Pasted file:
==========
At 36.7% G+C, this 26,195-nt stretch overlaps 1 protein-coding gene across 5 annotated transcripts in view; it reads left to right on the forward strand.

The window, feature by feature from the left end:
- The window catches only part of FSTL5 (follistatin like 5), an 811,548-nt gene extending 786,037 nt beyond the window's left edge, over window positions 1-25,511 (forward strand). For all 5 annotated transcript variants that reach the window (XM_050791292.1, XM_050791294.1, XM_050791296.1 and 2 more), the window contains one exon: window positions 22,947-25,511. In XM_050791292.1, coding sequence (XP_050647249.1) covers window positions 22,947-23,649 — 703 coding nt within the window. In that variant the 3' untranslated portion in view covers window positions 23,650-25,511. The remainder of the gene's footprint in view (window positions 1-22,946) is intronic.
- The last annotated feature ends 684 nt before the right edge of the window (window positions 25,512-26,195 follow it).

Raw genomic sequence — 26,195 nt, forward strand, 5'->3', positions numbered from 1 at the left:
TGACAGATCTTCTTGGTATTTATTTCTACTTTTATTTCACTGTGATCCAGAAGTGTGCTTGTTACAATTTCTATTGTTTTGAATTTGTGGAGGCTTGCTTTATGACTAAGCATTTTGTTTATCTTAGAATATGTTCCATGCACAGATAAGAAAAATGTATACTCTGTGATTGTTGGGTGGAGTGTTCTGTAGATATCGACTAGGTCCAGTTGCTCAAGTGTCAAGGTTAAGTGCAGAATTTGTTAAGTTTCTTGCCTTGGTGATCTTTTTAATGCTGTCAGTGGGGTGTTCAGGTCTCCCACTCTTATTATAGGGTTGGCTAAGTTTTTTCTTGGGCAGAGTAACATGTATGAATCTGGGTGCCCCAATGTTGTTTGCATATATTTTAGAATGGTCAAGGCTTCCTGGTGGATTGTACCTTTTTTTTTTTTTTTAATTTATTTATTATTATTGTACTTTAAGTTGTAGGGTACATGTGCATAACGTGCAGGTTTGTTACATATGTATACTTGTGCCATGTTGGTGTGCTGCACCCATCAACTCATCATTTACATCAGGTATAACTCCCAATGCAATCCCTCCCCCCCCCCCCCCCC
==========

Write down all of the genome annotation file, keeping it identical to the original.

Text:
At 36.7% G+C, this 26,195-nt stretch overlaps 1 protein-coding gene across 5 annotated transcripts in view; it reads left to right on the forward strand.

The window, feature by feature from the left end:
- The window catches only part of FSTL5 (follistatin like 5), an 811,548-nt gene extending 786,037 nt beyond the window's left edge, over window positions 1-25,511 (forward strand). For all 5 annotated transcript variants that reach the window (XM_050791292.1, XM_050791294.1, XM_050791296.1 and 2 more), the window contains one exon: window positions 22,947-25,511. In XM_050791292.1, coding sequence (XP_050647249.1) covers window positions 22,947-23,649 — 703 coding nt within the window. In that variant the 3' untranslated portion in view covers window positions 23,650-25,511. The remainder of the gene's footprint in view (window positions 1-22,946) is intronic.
- The last annotated feature ends 684 nt before the right edge of the window (window positions 25,512-26,195 follow it).

Raw genomic sequence — 26,195 nt, forward strand, 5'->3', positions numbered from 1 at the left:
TGACAGATCTTCTTGGTATTTATTTCTACTTTTATTTCACTGTGATCCAGAAGTGTGCTTGTTACAATTTCTATTGTTTTGAATTTGTGGAGGCTTGCTTTATGACTAAGCATTTTGTTTATCTTAGAATATGTTCCATGCACAGATAAGAAAAATGTATACTCTGTGATTGTTGGGTGGAGTGTTCTGTAGATATCGACTAGGTCCAGTTGCTCAAGTGTCAAGGTTAAGTGCAGAATTTGTTAAGTTTCTTGCCTTGGTGATCTTTTTAATGCTGTCAGTGGGGTGTTCAGGTCTCCCACTCTTATTATAGGGTTGGCTAAGTTTTTTCTTGGGCAGAGTAACATGTATGAATCTGGGTGCCCCAATGTTGTTTGCATATATTTTAGAATGGTCAAGGCTTCCTGGTGGATTGTACCTTTTTTTTTTTTTTTAATTTATTTATTATTATTGTACTTTAAGTTGTAGGGTACATGTGCATAACGTGCAGGTTTGTTACATATGTATACTTGTGCCATGTTGGTGTGCTGCACCCATCAACTCATCATTTACATCAGGTATAACTCCCAATGCAATCCCTCCCCCCCCCCCCCCCC